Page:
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The Civil War Soldier


During the Civil War, soldiers fought with their courage and character. But courage and character only got them so far. In the field, they relied heavily on their equipment.

The Civil War was known as the first "modern" war because of the guns and other weapons brought to the battlefield for the first time. Take a look at what Union troops carried with them to their victory at Gettysburg.

From Digital First Video

The First Mobile Phone Was The Civil War Telegraph Wagon

Cw wagon
It's always a tricky thing to try and pinpoint the first of anything. The first working automobile, the first powered flight, the first beer of the night — all these things are usually surrounded by an impenetrable haze of uncertainty and occasionally, vomit. Often we can make some pretty decent guesses, but this time I feel pretty confident in making an out-and-out statement of what I think is fact:

The first vehicles with on-board electrical communication systems were Civil War Telegraph Wagons.

That means those battery-crammed wooden wagons are the direct ancestor of cars with radios,radiophones, car phones, all the way down to you sitting in your car with your iPhone or whatever in your hand.

Continue reading at Jalopnik

Bullet Casting


Spent the morning at a friend's place casting bullets. We used a variety of moulds including two 19th Century Winchester moulds for .45 Long Colt and .45-70 Government. The .58 Cal. Minie Ball was made from a modern Lyman mould that duplicates the Civil War era bullet. 

Faces of 2 USS Monitor crewmembers reconstructed


By Steve SzkotakAssociated Press 

RICHMOND, Va.—When the turret of the USS Monitor was raised from the ocean bottom, two skeletons and the tattered remnants of their uniforms were discovered in the rusted hulk of the Union Civil War ironclad, mute and nameless witnesses to the cost of war. A rubber comb was found by one of the remains, a ring was on a finger of the other.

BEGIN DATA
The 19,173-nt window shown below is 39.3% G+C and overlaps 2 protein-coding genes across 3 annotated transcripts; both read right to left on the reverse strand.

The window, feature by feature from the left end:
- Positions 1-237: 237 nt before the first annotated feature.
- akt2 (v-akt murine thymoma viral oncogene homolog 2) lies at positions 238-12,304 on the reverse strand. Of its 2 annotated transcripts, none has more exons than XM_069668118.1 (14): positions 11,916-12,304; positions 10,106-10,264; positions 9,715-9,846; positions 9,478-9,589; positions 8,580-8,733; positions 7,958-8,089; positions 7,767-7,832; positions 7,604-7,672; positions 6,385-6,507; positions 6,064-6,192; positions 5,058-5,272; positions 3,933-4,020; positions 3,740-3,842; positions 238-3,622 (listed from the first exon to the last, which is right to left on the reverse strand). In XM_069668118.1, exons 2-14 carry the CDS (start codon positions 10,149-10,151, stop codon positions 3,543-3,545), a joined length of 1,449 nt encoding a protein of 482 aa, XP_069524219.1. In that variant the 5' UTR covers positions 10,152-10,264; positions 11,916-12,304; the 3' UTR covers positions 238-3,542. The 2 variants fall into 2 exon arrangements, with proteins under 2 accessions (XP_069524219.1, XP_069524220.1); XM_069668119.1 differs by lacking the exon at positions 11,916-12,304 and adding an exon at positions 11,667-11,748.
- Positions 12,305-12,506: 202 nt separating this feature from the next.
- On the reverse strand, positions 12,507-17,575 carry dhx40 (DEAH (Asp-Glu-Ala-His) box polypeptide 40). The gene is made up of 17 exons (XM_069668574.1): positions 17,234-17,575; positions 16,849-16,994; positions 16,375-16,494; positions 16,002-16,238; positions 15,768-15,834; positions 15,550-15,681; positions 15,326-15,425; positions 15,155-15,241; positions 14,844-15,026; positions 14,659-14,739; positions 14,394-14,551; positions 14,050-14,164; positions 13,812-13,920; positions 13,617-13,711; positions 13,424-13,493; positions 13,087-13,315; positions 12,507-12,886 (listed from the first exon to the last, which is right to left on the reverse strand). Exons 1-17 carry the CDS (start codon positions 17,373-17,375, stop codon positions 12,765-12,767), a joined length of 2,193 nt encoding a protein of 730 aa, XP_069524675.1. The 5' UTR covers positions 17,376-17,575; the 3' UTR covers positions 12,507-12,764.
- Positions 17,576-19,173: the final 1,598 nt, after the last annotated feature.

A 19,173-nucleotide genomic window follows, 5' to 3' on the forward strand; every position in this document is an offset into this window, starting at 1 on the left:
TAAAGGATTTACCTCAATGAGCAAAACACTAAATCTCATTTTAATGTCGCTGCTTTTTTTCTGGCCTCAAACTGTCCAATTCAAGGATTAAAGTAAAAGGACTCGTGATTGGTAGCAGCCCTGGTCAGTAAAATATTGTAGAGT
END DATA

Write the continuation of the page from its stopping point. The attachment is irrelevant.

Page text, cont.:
Now, thanks to forensic reconstruction, the two have faces.

In a longshot bid that combines science and educated guesswork, researchers hope those reconstructed faces will help someone identify the unknown Union sailors who went down with the Monitor 150 years ago.

The facial reconstructions were done by experts at Louisiana State University, using the skulls of the two full skeletal remains found in the turret, after other scientific detective work failed to identify them. DNA testing, based on samples from their teeth and leg bones, did not find a match with any living descendants of the ship's crew or their families.

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A Walk Through Savannah's Civil War: Railroads


By Richard Burkhart 

The Central of Georgia Railroad and Banking Company brought economic growth to Savannah by transporting cotton from the heart of the state to be shipped from the Port of Savannah.

During the Civil War, however, the role of the railroad began to change. With port shipments effectively cut off by the Union blockade, the transportation needs changed. Troops, supplies, artillery and prisoners of war were moved through Georgia by way of the railroads.

Continue reading at SavannahNow

Telegraphy, the first information superhighway



The advent of the Internet has prompted endless claims that we are living through an unprecedented revolution in communication, one that has annihilated the concept of distance. Yet the real revolution came with the arrival of the telegraph in the 19th century.

The innovations of Joseph Henry and Samuel F.B. Morse, among others, led to the first telegraphed message in 1844, and by the late 1850s President Buchanan was famously exchanging pleasantries with Queen Victoria. Over 50,000 miles of telegraph wire were strung across the country in the prior two decades, and by November 1861 a transcontinental network was complete.

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